Shayla: Oh yes. We had so much help, especially when we left Hawaii. The geneticist there at Tripler Army Medical Center in Hawaii really helped. He said, “I’ve called all these places. Do you want to go to this hospital or do you want to go to UCLA?” We said we definitely wanted UCLA because our family lived so close. He was able to get a flight arranged and then for the first two months, he was in conversations with all of our doctors at UCLA because he just wanted to follow along. So, they were extremely helpful.

Barb: So, who was your biggest advocate during the time you were waiting for the gene therapy trial to reopen?

Shayla: Dr. Kohn and Dr. Butte both. I know that we’re in a unique position because she goes to UCLA and they are her primary immunologists. Her regular immunologist at UCLA is Dr. Butte. So, after a visit, Dr. Butte would send Dr. Kohn an email and say, “Hey, I just saw Seersha, what is the latest information? Is there anything I can tell them?” Anytime we thought she was sick or if anything needed to happen, both of them were at our disposal. And I know that’s not exactly normal because not everybody’s at UCLA.

Then when the trial was canceled, we talked to Dr. Butte and Dr. Kohn. There was always an open line of communication. They were saying, “Hey, we’re going to figure this out.” So, it felt less stressful because we had both of them in our corner.

Barb: How much do you think Seersha understood of what was going on while she was in isolation and then when the gene therapy happened? Did she understand what a unique opportunity it was?

Shayla: I think she did understand because she’s always so curious. She learned to flush her own (IV) line. The nurses would come in and she was ok with everything. She would tell them, “Hey, we’ve got to make sure there are no bubbles in there.” And constantly she’d say, “Oh, you’re going to flush the line? Let me do it.” One day there was a new nurse who said, “No I don’t think you can do that”. I had to tell her that she’d done this before, and they’d all taught her how to do it.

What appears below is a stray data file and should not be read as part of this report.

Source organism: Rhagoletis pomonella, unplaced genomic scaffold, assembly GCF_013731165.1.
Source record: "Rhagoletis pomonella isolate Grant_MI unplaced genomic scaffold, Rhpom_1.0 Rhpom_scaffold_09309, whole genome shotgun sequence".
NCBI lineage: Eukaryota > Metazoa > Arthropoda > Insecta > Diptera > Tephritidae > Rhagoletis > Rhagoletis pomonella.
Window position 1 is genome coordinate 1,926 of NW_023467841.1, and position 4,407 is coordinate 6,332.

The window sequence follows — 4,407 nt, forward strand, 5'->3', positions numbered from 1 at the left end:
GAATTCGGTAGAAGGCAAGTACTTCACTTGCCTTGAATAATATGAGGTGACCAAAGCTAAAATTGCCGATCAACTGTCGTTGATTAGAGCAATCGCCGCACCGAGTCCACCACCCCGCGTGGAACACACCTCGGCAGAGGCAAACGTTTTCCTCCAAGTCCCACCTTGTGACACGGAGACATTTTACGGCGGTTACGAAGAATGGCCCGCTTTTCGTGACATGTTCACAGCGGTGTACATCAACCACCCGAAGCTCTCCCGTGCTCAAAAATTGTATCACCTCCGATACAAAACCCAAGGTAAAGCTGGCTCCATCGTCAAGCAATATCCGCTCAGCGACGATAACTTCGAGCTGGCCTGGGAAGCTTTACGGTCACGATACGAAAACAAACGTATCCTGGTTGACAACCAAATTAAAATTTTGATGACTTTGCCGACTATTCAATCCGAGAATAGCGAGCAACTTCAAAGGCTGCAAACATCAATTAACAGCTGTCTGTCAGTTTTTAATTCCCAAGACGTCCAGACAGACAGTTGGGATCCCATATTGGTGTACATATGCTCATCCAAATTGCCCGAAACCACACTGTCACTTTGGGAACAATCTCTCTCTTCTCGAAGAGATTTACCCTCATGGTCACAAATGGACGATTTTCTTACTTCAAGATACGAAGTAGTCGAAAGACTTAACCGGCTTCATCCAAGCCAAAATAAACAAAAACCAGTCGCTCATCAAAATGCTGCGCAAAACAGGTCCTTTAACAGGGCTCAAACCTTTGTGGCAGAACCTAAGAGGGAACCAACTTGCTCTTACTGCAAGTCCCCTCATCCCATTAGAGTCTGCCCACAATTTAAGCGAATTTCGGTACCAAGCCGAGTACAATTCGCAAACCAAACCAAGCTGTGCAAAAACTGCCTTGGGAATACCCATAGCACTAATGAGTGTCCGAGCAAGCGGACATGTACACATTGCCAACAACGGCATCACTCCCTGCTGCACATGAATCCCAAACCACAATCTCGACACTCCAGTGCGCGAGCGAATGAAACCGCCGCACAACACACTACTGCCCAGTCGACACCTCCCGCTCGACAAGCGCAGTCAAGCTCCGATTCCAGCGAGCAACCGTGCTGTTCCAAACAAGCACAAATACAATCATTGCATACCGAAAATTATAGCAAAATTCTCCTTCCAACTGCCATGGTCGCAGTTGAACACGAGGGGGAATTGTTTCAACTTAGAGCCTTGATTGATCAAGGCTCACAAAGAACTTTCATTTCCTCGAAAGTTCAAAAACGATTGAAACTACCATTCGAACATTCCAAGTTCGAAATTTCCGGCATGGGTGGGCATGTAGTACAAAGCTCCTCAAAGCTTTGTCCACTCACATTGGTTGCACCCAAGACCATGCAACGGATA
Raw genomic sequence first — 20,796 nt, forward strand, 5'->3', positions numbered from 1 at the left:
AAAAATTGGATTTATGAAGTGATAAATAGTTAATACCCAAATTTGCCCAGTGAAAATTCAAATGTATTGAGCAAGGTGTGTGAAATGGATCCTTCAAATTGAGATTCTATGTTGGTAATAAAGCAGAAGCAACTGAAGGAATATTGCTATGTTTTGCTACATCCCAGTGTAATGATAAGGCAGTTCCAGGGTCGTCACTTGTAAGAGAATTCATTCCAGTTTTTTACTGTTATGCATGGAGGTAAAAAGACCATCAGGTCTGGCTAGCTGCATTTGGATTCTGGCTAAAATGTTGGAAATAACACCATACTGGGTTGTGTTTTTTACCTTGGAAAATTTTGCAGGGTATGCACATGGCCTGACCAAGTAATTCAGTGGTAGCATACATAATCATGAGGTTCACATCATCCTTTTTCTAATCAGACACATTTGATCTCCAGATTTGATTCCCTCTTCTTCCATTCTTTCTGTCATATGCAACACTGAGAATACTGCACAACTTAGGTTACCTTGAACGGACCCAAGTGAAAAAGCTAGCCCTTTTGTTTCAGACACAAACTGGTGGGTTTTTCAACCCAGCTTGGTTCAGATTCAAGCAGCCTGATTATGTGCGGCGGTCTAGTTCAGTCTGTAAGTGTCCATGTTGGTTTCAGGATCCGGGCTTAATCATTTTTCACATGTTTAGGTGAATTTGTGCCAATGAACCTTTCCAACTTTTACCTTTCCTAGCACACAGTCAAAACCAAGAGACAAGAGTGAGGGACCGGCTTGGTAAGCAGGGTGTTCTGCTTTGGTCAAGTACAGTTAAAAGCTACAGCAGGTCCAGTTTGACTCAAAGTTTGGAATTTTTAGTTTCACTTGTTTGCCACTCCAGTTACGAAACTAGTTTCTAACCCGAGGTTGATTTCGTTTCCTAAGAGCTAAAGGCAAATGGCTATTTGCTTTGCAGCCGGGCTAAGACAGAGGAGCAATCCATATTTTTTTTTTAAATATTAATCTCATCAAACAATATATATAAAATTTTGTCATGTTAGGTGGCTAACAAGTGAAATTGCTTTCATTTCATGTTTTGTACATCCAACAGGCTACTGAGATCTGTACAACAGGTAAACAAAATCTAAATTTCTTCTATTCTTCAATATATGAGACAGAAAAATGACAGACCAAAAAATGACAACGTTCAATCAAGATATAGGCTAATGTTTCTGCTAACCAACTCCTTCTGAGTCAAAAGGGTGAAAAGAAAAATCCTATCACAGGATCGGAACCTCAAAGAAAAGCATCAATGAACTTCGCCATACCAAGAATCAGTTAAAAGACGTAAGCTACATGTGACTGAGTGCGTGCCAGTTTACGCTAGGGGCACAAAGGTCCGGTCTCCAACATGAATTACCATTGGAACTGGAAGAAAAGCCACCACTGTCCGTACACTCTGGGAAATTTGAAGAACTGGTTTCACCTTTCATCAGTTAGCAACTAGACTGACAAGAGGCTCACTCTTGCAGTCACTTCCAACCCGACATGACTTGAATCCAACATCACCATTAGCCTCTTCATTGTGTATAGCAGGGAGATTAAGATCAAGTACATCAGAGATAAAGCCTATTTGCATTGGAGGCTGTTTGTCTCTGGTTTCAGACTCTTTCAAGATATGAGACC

She’s very curious and we have talked about why she’s different than her brother and sister because my children play sports and they can do sleepovers, as long as no one is sick, and they go to school. Seersha is home-schooled. So, she understood that she couldn’t be near people and even now that we’ve loosened up a little bit and she makes friends, she’s still careful. She’ll say, “You can’t be near me, not in my face.” When I hear that I think, “Oh that sounded really rude.” “I’m so sorry,” I say, “She’s post-transplant”. Then they understand. She and my older kids are very aware, they’re like, “Mom, there was somebody sick at school. I stayed away from them.” and I’m thinking, “Oh thank goodness. I’m so glad.”

Right before she went into the hospital for the trial, she asked Santa for a unicorn suitcase so she could take her stuff to the hospital. So, she’s always been very aware of “when I’m better I’ll get to do these things.” She says, “I’m going to do dance class, I’m going to do jiu-jitsu, I’m going to play softball, I’m going to Disney World, and I’m going to a Dodger game.” So as soon as she’s cleared, she’s got plans. I’m thinking, “Good to know. We are going to do that!”

Barb: Do you still feel like you have to be more protective?

Shayla: I’m extremely protective, especially with RSV. She’s only been sick three times and I’m on top of it. But when my son brought home a cold and it ended up being RSV, we missed it, and she got sick.

She got RSV right before Christmas. It was terrifying but the doctors were excited because she had a 103-degree fever. She had never really had a fever before because it’s an immune response. (The fever indicated that her new immune system was responding.) We took her in, but urgent care misdiagnosed her. So next we took her to the emergency room. They said, “She’s RSV positive,” and they were on the phone with UCLA. The doctors at UCLA wanted her to have antibiotics before sending her home but they were so glad it was viral. They checked her blood counts and said because she wasn’t neutropenic, she could ride it out at home. I’m so glad she’s my last baby because if she had been my first baby, I probably would have panicked taking her home.

We are still cleaning everything, cleaning remotes, and cleaning lights. I don’t know how long it’s going to take me to get over that.

Barb: So, what do you think you learned through it all? Not just medically, but about life or kids?